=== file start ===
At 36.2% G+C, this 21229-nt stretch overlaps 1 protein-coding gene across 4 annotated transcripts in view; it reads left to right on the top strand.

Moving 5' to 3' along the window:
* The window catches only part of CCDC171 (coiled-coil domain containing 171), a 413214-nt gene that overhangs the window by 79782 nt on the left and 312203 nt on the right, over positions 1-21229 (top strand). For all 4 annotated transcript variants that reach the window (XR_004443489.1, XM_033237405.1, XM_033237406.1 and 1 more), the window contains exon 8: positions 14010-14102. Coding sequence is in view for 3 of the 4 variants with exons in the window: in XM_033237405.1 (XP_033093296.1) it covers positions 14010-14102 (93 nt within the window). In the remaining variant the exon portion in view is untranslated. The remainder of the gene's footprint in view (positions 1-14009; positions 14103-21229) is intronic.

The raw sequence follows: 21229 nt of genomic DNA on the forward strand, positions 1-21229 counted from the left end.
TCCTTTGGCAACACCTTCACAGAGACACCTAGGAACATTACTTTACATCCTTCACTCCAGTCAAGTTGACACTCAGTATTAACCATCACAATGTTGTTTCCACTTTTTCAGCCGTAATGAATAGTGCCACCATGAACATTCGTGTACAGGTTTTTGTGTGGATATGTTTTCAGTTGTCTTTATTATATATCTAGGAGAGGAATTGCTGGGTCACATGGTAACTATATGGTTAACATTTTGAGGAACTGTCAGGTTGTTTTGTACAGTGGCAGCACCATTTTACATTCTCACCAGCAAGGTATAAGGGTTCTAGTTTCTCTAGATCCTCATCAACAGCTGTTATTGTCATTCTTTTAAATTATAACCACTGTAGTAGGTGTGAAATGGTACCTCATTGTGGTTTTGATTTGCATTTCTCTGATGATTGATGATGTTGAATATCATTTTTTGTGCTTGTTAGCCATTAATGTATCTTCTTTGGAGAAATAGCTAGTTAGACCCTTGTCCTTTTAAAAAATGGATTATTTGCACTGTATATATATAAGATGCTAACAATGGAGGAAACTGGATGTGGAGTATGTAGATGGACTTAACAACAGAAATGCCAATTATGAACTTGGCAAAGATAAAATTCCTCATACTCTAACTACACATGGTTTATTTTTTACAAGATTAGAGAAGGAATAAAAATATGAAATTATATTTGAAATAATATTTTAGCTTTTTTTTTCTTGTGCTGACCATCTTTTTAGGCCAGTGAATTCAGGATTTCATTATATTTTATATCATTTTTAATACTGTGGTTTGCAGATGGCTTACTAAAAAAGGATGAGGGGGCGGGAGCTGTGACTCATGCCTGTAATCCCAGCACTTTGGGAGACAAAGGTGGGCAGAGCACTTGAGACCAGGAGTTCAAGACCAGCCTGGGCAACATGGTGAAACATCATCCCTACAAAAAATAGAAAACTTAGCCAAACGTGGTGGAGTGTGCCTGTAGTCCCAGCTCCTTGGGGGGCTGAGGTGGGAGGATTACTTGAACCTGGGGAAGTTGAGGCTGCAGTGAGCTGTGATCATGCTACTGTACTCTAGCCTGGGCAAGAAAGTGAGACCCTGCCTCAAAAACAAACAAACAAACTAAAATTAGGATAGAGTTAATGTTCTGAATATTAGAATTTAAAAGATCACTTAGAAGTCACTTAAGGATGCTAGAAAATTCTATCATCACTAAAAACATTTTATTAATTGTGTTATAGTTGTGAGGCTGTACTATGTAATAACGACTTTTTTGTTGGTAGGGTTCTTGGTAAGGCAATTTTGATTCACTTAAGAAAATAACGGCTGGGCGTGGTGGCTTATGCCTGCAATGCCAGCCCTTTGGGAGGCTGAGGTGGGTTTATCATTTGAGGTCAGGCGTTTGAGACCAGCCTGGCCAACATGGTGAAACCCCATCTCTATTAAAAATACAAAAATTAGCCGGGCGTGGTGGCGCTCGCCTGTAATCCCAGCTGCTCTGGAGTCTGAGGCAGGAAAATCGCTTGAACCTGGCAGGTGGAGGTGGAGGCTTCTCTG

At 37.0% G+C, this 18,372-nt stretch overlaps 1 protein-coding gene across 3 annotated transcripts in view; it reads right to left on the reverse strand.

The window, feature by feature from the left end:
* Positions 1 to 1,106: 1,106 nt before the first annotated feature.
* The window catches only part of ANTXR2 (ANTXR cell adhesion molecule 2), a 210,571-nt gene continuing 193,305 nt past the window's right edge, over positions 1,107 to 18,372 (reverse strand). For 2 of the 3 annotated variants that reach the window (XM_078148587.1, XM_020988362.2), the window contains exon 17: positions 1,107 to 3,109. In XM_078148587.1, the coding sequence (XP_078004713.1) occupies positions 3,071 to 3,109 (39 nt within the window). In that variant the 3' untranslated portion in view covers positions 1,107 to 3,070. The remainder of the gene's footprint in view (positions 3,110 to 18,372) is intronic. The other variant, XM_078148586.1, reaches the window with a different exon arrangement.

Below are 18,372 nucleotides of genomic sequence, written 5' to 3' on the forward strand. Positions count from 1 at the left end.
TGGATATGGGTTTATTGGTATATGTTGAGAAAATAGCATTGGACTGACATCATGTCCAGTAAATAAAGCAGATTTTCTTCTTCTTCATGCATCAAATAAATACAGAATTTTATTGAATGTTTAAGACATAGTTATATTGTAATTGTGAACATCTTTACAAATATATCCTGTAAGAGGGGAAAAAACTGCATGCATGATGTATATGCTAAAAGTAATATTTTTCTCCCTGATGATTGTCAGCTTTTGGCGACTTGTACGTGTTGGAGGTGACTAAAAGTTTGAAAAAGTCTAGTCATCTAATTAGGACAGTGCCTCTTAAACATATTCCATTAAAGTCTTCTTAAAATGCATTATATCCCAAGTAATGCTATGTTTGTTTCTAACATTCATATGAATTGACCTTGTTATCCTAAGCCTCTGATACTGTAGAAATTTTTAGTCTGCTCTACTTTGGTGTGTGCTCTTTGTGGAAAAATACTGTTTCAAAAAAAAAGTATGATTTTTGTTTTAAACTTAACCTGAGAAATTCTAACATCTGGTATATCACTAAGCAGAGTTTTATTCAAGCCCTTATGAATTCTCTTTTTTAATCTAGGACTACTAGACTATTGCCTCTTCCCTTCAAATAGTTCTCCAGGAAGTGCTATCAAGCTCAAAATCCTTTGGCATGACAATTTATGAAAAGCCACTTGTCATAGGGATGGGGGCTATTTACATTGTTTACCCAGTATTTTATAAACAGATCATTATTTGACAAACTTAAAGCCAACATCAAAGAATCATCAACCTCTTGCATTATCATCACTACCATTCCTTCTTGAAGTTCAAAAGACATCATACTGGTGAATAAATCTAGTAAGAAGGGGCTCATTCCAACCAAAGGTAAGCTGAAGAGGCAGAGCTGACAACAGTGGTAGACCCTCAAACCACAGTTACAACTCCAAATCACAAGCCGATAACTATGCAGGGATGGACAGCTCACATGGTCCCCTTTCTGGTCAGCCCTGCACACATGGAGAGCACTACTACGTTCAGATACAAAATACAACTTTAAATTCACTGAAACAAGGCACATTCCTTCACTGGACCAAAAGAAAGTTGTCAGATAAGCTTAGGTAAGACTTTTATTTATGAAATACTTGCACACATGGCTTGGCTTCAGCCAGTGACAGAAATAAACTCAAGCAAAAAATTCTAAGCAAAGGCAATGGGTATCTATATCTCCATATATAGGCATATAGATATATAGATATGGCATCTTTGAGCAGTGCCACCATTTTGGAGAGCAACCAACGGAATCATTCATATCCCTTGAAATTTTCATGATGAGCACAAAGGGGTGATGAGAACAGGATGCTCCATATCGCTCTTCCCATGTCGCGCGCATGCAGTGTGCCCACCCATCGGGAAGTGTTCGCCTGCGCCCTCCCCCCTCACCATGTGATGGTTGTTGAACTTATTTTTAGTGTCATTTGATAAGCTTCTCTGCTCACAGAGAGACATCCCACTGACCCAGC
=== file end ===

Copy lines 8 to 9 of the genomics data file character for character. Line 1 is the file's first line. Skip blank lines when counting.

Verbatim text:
* Positions 1 to 1,106: 1,106 nt before the first annotated feature.
* The window catches only part of ANTXR2 (ANTXR cell adhesion molecule 2), a 210,571-nt gene continuing 193,305 nt past the window's right edge, over positions 1,107 to 18,372 (reverse strand). For 2 of the 3 annotated variants that reach the window (XM_078148587.1, XM_020988362.2), the window contains exon 17: positions 1,107 to 3,109. In XM_078148587.1, the coding sequence (XP_078004713.1) occupies positions 3,071 to 3,109 (39 nt within the window). In that variant the 3' untranslated portion in view covers positions 1,107 to 3,070. The remainder of the gene's footprint in view (positions 3,110 to 18,372) is intronic. The other variant, XM_078148586.1, reaches the window with a different exon arrangement.